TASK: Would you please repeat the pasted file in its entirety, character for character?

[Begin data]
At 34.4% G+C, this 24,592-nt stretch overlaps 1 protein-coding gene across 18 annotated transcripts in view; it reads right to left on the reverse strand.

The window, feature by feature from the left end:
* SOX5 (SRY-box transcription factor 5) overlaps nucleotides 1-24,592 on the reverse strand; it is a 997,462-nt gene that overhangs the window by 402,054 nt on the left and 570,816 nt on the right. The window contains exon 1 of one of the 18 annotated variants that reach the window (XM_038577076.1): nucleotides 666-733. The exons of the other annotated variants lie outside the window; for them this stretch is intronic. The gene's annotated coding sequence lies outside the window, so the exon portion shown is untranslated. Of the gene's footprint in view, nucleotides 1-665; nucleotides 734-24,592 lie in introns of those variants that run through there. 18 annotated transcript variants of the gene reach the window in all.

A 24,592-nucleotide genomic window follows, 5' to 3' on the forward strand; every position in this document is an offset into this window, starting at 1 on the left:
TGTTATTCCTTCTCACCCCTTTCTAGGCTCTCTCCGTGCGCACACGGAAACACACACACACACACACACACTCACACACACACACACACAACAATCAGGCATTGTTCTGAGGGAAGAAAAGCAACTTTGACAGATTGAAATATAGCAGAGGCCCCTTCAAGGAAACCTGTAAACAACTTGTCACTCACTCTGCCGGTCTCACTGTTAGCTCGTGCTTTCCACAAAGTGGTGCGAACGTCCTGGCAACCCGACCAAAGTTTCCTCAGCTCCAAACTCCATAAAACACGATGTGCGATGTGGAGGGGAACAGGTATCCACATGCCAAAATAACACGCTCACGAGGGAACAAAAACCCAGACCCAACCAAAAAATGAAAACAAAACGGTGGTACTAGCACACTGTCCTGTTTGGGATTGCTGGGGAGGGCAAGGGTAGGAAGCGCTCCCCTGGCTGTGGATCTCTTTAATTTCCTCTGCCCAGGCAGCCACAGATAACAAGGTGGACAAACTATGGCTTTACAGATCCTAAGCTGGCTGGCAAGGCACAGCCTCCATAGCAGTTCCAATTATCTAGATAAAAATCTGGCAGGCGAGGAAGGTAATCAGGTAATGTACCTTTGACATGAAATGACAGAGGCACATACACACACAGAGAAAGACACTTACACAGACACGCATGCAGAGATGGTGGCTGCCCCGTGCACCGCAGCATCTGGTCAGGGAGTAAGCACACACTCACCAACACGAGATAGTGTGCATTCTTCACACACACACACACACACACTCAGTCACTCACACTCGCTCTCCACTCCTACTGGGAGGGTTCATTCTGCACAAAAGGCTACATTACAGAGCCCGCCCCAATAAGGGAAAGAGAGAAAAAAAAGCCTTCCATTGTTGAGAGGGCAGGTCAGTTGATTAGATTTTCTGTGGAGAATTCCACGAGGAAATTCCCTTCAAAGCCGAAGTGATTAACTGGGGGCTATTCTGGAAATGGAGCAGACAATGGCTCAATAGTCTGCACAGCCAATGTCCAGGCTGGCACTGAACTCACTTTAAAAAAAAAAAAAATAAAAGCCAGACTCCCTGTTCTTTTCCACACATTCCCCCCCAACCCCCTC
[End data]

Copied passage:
At 34.4% G+C, this 24,592-nt stretch overlaps 1 protein-coding gene across 18 annotated transcripts in view; it reads right to left on the reverse strand.

The window, feature by feature from the left end:
* SOX5 (SRY-box transcription factor 5) overlaps nucleotides 1-24,592 on the reverse strand; it is a 997,462-nt gene that overhangs the window by 402,054 nt on the left and 570,816 nt on the right. The window contains exon 1 of one of the 18 annotated variants that reach the window (XM_038577076.1): nucleotides 666-733. The exons of the other annotated variants lie outside the window; for them this stretch is intronic. The gene's annotated coding sequence lies outside the window, so the exon portion shown is untranslated. Of the gene's footprint in view, nucleotides 1-665; nucleotides 734-24,592 lie in introns of those variants that run through there. 18 annotated transcript variants of the gene reach the window in all.

A 24,592-nucleotide genomic window follows, 5' to 3' on the forward strand; every position in this document is an offset into this window, starting at 1 on the left:
TGTTATTCCTTCTCACCCCTTTCTAGGCTCTCTCCGTGCGCACACGGAAACACACACACACACACACACACTCACACACACACACACACAACAATCAGGCATTGTTCTGAGGGAAGAAAAGCAACTTTGACAGATTGAAATATAGCAGAGGCCCCTTCAAGGAAACCTGTAAACAACTTGTCACTCACTCTGCCGGTCTCACTGTTAGCTCGTGCTTTCCACAAAGTGGTGCGAACGTCCTGGCAACCCGACCAAAGTTTCCTCAGCTCCAAACTCCATAAAACACGATGTGCGATGTGGAGGGGAACAGGTATCCACATGCCAAAATAACACGCTCACGAGGGAACAAAAACCCAGACCCAACCAAAAAATGAAAACAAAACGGTGGTACTAGCACACTGTCCTGTTTGGGATTGCTGGGGAGGGCAAGGGTAGGAAGCGCTCCCCTGGCTGTGGATCTCTTTAATTTCCTCTGCCCAGGCAGCCACAGATAACAAGGTGGACAAACTATGGCTTTACAGATCCTAAGCTGGCTGGCAAGGCACAGCCTCCATAGCAGTTCCAATTATCTAGATAAAAATCTGGCAGGCGAGGAAGGTAATCAGGTAATGTACCTTTGACATGAAATGACAGAGGCACATACACACACAGAGAAAGACACTTACACAGACACGCATGCAGAGATGGTGGCTGCCCCGTGCACCGCAGCATCTGGTCAGGGAGTAAGCACACACTCACCAACACGAGATAGTGTGCATTCTTCACACACACACACACACACACTCAGTCACTCACACTCGCTCTCCACTCCTACTGGGAGGGTTCATTCTGCACAAAAGGCTACATTACAGAGCCCGCCCCAATAAGGGAAAGAGAGAAAAAAAAGCCTTCCATTGTTGAGAGGGCAGGTCAGTTGATTAGATTTTCTGTGGAGAATTCCACGAGGAAATTCCCTTCAAAGCCGAAGTGATTAACTGGGGGCTATTCTGGAAATGGAGCAGACAATGGCTCAATAGTCTGCACAGCCAATGTCCAGGCTGGCACTGAACTCACTTTAAAAAAAAAAAAAATAAAAGCCAGACTCCCTGTTCTTTTCCACACATTCCCCCCCAACCCCCTC